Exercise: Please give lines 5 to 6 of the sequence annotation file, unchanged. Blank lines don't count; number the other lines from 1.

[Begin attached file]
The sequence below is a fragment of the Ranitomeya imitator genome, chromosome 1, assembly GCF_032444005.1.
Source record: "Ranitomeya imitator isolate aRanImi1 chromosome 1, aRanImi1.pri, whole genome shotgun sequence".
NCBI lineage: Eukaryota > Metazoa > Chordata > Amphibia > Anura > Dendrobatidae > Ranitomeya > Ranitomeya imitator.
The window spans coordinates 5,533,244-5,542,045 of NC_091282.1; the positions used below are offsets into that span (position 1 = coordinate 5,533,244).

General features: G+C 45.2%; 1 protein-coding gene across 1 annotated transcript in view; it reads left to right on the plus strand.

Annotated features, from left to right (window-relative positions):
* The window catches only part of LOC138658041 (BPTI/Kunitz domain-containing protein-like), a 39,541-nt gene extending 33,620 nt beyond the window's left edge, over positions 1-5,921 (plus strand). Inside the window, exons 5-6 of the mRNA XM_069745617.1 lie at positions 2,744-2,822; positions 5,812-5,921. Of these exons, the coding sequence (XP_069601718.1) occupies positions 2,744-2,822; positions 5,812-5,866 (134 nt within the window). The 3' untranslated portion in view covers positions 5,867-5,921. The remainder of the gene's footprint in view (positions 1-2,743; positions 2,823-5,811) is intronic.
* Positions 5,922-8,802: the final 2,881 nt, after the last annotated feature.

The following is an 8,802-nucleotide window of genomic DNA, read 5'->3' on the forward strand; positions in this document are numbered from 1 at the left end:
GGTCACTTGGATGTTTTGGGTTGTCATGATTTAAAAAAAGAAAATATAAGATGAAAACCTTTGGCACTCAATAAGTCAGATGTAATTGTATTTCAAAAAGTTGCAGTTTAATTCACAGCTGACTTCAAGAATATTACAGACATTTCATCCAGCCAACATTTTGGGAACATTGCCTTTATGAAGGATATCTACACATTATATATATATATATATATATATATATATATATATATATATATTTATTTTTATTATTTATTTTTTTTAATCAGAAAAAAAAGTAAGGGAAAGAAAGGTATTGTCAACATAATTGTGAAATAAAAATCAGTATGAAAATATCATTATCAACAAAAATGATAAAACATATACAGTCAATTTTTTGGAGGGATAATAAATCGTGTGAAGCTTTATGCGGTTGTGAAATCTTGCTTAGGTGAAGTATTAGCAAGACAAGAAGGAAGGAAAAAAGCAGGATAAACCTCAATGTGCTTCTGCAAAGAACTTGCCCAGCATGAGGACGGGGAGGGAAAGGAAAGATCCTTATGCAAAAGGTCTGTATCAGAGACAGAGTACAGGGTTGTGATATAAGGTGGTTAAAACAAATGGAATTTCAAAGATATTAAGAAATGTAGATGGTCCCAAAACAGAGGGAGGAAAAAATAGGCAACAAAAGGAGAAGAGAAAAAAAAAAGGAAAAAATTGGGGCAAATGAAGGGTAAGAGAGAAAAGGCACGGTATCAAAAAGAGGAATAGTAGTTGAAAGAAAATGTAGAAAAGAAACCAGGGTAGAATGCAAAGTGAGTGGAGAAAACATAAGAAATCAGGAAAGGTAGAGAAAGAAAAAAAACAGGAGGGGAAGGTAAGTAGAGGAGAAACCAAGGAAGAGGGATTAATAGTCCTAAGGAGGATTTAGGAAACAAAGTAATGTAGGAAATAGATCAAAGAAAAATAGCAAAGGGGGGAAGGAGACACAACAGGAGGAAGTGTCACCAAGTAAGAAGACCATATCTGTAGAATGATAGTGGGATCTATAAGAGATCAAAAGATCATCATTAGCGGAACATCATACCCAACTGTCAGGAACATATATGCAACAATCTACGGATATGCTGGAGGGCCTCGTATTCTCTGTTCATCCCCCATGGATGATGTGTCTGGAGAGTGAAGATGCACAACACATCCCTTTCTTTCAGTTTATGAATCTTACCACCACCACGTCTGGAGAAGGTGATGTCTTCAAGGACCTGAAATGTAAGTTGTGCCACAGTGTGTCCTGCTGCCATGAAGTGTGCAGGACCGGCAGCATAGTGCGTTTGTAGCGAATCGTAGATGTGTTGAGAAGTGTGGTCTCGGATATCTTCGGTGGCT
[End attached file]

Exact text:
General features: G+C 45.2%; 1 protein-coding gene across 1 annotated transcript in view; it reads left to right on the plus strand.

Annotated features, from left to right (window-relative positions):